Japa (Sanskrit: जप) is a spiritual discipline involving the repetition of Mantras and meditation or name of a divine God or power. The mantra or name may be spoken softly, enough for the practitioner to hear it, or it may be spoken purely within the reciter’s mind. Japa may be performed while sitting in a meditation posture. The practice of repetitive prayer is present in varied forms within most religions in the religions of India, generally give more emphasis to it as a specific discipline.
As a Mantras for meditation practice, Japa is usually done with the use of a Japamala. A Japa mala is a necklace of beads used for counting the mantra or Naam japa, as it is spoken or thought. Commonly a mala consists 108 (The number 108 is considered sacred by several Eastern religions and cults, such as Hinduism, Buddhism, Jainism, connected yoga and dharma based practices. In Sikhism all numbers, weekdays, months etc. are equally auspicious or inauspicious. The individual numbers 1, 0, and 8 represent One thing, Nothing, and Everything (infinity). Some people claim 108 represents the ultimate reality of the universe as being (paradoxically) simultaneously one, emptiness, and infinite.) beads and a larger head bead, sometimes called the Guru (Meru) bead. Upon reaching this bead, the mala is turned in the hand and the count begins back again, the head bead isn’t passed.( Simply Reversed )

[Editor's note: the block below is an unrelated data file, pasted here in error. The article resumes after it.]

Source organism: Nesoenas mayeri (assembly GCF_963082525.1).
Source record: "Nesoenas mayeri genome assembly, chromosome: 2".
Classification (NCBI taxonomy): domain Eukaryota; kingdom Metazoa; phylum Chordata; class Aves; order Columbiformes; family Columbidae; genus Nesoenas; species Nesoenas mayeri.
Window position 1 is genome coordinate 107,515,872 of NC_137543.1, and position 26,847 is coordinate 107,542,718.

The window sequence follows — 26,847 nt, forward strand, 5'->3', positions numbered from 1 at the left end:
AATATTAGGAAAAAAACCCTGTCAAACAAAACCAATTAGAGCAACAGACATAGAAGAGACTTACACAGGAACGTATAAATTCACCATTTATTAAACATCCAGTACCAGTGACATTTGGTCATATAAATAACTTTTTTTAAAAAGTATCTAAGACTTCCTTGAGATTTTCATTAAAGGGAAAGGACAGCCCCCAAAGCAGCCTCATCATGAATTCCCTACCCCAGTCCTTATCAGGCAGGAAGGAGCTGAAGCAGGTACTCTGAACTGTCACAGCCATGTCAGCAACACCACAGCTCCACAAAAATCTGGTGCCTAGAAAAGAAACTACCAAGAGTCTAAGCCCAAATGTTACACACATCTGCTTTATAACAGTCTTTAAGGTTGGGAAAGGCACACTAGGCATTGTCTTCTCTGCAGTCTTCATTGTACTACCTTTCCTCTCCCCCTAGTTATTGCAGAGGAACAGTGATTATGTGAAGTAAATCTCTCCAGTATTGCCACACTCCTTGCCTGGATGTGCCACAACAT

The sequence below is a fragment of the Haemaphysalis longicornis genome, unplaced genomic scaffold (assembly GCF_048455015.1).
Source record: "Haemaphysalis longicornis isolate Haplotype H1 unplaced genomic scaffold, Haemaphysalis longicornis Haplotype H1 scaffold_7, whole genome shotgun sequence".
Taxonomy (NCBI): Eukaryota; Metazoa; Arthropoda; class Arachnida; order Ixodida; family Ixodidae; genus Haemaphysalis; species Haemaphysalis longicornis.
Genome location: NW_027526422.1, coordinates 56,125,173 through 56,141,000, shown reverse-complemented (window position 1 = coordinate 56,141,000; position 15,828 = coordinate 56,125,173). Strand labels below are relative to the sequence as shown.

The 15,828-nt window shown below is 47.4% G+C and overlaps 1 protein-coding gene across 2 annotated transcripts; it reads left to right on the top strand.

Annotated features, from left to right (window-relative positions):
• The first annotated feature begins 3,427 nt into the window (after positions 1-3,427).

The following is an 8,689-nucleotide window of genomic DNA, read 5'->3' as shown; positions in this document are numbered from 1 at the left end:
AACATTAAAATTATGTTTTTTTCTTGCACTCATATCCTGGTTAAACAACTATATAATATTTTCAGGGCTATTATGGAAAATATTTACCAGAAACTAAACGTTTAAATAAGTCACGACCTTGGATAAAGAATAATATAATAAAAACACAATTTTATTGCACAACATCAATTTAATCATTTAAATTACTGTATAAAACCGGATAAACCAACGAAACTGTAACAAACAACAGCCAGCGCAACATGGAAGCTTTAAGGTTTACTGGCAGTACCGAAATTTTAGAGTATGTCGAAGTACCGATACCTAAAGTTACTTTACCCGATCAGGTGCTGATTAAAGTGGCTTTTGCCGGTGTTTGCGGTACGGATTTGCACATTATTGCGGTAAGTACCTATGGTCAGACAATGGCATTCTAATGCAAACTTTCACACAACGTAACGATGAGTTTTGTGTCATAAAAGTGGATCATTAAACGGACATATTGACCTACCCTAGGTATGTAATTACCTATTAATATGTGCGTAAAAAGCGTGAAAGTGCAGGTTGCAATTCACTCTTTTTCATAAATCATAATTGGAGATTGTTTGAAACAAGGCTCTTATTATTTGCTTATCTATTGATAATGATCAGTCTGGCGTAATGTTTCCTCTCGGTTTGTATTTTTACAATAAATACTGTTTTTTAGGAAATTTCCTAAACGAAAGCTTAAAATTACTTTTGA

There are 12 planets and 9 constellations and together they produce 12 X 9 = 108 different types of vibrations(positive or negative) which have a considerable effect on the earth and human mind. To get these vibrations it is advised to chant any mantra for 108 times.
Within Hindu traditions, Vaishnava devotees commonly chant on beads made from the Tulsi plant (Holy Basil), held as a sacred manifestation of Tulsidevi; whereas Shaivas use Rudraksha beads. The japa mala generally consists 108 beads, which have a great significance in both traditions. Commonly people do not wear japa beads around their neck, some practitioners prefer to carry them in a bead-bag in order to keep them clean.This process of performing japa practitioner (called the “Sadhak”) into the mantra practice is called the Mantra Upasana. A qualified guru (called Upasaka) undertake to examin the practitioners body and determines body and mind passageways (called the “Nadi”) that are clogged. After that a program called Mantra Upasana is indoctrinated into the practitioner. As the japa progresses the Nadi’s are cleared in a certain sequence leading to a healthy body and mind.
Purpose of Japa Mantra Meditation?
The Aim, or Purpose of japa may vary from person to person, depending on the mantra involved and the religious philosophy of the practitioner ( Sadhak ). In both Buddhist and Hindu traditions mantras are given to aspirants by their Guru, after some form of initiation. Their goal would be Bhakti, Nirvana, Moksha , or Simple personal communion with a divine power as if in a prayer.